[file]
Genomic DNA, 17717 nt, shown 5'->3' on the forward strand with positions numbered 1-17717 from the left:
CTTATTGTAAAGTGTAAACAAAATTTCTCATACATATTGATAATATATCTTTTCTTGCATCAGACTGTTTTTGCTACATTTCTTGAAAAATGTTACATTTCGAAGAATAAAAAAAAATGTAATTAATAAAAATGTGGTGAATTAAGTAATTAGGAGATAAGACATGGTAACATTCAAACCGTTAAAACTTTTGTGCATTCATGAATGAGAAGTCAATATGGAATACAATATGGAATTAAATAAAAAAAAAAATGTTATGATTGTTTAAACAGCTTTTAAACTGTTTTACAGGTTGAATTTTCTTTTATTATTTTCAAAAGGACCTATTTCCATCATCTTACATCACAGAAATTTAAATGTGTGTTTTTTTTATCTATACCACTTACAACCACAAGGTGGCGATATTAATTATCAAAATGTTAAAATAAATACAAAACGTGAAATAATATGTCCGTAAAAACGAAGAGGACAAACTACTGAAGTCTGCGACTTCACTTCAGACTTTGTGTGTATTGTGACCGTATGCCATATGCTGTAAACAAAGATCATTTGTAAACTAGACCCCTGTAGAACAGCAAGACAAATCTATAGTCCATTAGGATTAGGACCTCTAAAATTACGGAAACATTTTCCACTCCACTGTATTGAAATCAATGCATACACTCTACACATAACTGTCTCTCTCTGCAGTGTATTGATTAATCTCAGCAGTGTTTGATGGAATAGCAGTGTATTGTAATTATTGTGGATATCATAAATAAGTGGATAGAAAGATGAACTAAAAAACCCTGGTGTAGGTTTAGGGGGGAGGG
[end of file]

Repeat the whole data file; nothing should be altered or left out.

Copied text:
Genomic DNA, 17717 nt, shown 5'->3' on the forward strand with positions numbered 1-17717 from the left:
CTTATTGTAAAGTGTAAACAAAATTTCTCATACATATTGATAATATATCTTTTCTTGCATCAGACTGTTTTTGCTACATTTCTTGAAAAATGTTACATTTCGAAGAATAAAAAAAAATGTAATTAATAAAAATGTGGTGAATTAAGTAATTAGGAGATAAGACATGGTAACATTCAAACCGTTAAAACTTTTGTGCATTCATGAATGAGAAGTCAATATGGAATACAATATGGAATTAAATAAAAAAAAAAATGTTATGATTGTTTAAACAGCTTTTAAACTGTTTTACAGGTTGAATTTTCTTTTATTATTTTCAAAAGGACCTATTTCCATCATCTTACATCACAGAAATTTAAATGTGTGTTTTTTTTATCTATACCACTTACAACCACAAGGTGGCGATATTAATTATCAAAATGTTAAAATAAATACAAAACGTGAAATAATATGTCCGTAAAAACGAAGAGGACAAACTACTGAAGTCTGCGACTTCACTTCAGACTTTGTGTGTATTGTGACCGTATGCCATATGCTGTAAACAAAGATCATTTGTAAACTAGACCCCTGTAGAACAGCAAGACAAATCTATAGTCCATTAGGATTAGGACCTCTAAAATTACGGAAACATTTTCCACTCCACTGTATTGAAATCAATGCATACACTCTACACATAACTGTCTCTCTCTGCAGTGTATTGATTAATCTCAGCAGTGTTTGATGGAATAGCAGTGTATTGTAATTATTGTGGATATCATAAATAAGTGGATAGAAAGATGAACTAAAAAACCCTGGTGTAGGTTTAGGGGGGAGGG